The FDA was trying to make OxyContin safer. Instead, it accidentally launched a national crisis.
Purdue Pharma’s attempt to stem a mushrooming opioid crisis by reformulating OxyContin is the reason why heroin replaced it and took off, causing the crisis to explode into a full-blown epidemic, according to a new working paper.
Not only that, the paper’s authors—economists William N. Evans and Ethan Lieber of the University of Notre Dame, and Patrick Power of Boston University—narrow down the switch to August and September 2010. Once OxyContin’s formula changed, it became too expensive to get high off the drug, making heroin the obvious choice as its replacement, they write in the paper, published online with the National Bureau of Economic Research.
It’s not necessarily the first paper to come to this conclusion—another NBER paper from January 2017 cites similar results—but the new paper manages to pinpoint down to the month when the dramatic change occurred. Perhaps more important, as the paper states in its abstract, the “reformulation did not generate a reduction in combined heroin and opioid mortality—each opioid death was replaced with a heroin death.”
And then some, it appears from data.
Lieber, an assistant professor of economics at the University of Notre Dame, said it’s clear a substitution effect of sorts was occurring. “What we were doing when we came across this data was asking two questions: Is something changing somewhere in this time line? And if so, when is it changing?”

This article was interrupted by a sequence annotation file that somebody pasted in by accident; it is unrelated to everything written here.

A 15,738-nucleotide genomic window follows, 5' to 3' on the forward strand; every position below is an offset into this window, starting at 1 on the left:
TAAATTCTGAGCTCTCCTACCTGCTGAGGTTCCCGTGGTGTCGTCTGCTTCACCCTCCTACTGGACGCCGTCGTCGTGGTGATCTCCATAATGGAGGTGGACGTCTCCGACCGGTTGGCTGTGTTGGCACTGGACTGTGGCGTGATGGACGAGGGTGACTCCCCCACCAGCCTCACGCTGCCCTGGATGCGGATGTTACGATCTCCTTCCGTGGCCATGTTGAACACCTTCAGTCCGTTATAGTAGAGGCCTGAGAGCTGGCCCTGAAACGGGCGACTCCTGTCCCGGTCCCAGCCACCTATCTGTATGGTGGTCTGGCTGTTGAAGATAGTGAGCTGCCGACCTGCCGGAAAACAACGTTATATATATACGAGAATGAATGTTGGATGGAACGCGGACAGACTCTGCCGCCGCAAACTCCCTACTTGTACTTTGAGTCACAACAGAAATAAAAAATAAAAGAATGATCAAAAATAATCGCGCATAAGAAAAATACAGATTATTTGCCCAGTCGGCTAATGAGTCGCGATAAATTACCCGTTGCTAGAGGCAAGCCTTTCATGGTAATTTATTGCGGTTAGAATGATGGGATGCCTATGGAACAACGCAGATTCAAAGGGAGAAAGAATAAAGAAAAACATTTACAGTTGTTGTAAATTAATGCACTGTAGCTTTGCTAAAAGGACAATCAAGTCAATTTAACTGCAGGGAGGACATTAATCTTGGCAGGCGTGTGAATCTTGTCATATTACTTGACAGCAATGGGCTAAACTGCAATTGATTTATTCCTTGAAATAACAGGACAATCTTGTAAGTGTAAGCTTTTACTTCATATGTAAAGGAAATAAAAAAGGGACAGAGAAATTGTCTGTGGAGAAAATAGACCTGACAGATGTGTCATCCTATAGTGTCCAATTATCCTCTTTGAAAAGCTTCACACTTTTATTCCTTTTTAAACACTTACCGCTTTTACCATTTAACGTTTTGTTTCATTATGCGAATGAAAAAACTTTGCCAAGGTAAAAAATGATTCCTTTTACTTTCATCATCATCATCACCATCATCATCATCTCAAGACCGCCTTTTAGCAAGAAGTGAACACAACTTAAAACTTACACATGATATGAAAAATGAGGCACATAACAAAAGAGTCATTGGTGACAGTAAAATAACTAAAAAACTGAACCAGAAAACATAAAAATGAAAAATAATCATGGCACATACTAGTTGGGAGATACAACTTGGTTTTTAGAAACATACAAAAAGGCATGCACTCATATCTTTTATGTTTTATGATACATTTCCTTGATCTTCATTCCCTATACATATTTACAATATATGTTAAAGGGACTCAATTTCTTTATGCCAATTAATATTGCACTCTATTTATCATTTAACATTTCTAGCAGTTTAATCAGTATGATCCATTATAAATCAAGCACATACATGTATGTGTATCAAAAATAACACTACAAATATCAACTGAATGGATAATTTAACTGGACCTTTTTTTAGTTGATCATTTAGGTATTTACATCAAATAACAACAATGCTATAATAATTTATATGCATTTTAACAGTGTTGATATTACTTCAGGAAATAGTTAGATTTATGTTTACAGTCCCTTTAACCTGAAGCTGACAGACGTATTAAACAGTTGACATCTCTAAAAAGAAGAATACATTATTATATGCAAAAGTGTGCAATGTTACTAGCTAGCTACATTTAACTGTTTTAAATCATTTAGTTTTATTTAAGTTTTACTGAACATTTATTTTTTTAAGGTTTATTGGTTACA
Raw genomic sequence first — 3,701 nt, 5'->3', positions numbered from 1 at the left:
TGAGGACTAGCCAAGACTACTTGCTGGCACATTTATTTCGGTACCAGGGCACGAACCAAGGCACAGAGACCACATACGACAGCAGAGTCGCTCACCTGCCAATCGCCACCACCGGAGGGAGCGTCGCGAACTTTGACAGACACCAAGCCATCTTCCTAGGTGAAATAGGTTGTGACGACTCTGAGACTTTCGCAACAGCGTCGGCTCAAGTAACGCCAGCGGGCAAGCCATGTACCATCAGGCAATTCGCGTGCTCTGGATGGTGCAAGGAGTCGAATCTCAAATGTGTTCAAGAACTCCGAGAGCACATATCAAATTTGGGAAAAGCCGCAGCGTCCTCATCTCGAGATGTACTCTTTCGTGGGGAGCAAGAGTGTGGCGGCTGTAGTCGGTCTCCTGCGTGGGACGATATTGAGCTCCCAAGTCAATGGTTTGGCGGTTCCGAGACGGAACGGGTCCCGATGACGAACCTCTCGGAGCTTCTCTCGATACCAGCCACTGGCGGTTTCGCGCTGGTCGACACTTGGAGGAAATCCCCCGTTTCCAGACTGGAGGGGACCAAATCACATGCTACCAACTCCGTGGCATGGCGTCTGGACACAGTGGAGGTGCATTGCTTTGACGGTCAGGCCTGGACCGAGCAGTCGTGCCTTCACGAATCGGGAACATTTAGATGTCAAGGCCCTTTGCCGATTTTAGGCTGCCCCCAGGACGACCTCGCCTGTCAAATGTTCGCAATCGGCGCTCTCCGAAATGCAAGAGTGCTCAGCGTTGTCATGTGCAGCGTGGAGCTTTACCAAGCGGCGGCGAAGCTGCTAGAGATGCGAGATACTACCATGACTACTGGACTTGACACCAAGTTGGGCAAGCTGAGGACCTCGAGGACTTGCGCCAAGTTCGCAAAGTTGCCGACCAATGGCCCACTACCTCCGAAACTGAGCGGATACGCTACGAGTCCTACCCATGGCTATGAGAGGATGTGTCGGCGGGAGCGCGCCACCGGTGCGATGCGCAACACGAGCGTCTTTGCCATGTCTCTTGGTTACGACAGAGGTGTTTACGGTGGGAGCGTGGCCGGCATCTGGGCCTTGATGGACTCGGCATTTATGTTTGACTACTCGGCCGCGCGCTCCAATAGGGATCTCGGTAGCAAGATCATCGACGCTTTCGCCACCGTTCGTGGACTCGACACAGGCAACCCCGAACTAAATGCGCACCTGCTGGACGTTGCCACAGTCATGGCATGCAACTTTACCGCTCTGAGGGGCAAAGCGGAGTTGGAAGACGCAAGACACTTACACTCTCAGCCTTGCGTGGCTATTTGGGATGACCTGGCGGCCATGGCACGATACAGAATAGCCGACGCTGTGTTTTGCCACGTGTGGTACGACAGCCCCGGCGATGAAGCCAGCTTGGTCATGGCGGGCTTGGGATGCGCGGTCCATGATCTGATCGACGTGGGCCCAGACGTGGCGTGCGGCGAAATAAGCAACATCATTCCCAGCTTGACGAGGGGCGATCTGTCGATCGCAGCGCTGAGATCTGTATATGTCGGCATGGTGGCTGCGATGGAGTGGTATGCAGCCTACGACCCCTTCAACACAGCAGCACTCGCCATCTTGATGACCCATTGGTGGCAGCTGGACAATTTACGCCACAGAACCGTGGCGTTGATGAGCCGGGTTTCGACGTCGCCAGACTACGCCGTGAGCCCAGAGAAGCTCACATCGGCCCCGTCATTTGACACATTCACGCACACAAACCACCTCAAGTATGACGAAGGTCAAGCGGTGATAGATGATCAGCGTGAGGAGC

The substitution effect will likely be a familiar term for anyone who’s ever taken an Economics 101 course. It’s a pretty simple concept: When the price of a good rises, the consumer will redirect their purchase of said product toward a cheaper alternative. If, for example, the price of name brand, gourmet string cheese goes up, consumers will veer towards the generic, less fancy but cheaper mozzarella stick as a substitute.
Lieber and his colleagues found evidence of the substitution effect with OxyContin and heroin.
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Indeed, Lieber said it came down to a single month. “In August 2010, something is changing in opioid use,” he pointed out. “And in September 2010, something is changing for heroin use.”